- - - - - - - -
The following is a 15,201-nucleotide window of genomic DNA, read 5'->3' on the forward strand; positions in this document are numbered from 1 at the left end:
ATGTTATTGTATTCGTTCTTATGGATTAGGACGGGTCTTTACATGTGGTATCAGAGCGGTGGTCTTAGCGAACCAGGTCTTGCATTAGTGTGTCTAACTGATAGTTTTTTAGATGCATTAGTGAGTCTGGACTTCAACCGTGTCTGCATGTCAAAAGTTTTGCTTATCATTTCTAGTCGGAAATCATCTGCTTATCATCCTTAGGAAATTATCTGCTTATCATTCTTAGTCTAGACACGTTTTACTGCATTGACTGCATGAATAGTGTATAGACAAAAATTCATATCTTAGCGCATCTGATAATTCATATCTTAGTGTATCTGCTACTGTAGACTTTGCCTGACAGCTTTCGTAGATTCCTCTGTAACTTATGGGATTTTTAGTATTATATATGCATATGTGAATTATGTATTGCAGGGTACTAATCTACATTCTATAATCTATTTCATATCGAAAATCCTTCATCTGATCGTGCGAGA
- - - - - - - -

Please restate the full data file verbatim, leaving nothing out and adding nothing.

The following is a 15,201-nucleotide window of genomic DNA, read 5'->3' on the forward strand; positions in this document are numbered from 1 at the left end:
ATGTTATTGTATTCGTTCTTATGGATTAGGACGGGTCTTTACATGTGGTATCAGAGCGGTGGTCTTAGCGAACCAGGTCTTGCATTAGTGTGTCTAACTGATAGTTTTTTAGATGCATTAGTGAGTCTGGACTTCAACCGTGTCTGCATGTCAAAAGTTTTGCTTATCATTTCTAGTCGGAAATCATCTGCTTATCATCCTTAGGAAATTATCTGCTTATCATTCTTAGTCTAGACACGTTTTACTGCATTGACTGCATGAATAGTGTATAGACAAAAATTCATATCTTAGCGCATCTGATAATTCATATCTTAGTGTATCTGCTACTGTAGACTTTGCCTGACAGCTTTCGTAGATTCCTCTGTAACTTATGGGATTTTTAGTATTATATATGCATATGTGAATTATGTATTGCAGGGTACTAATCTACATTCTATAATCTATTTCATATCGAAAATCCTTCATCTGATCGTGCGAGA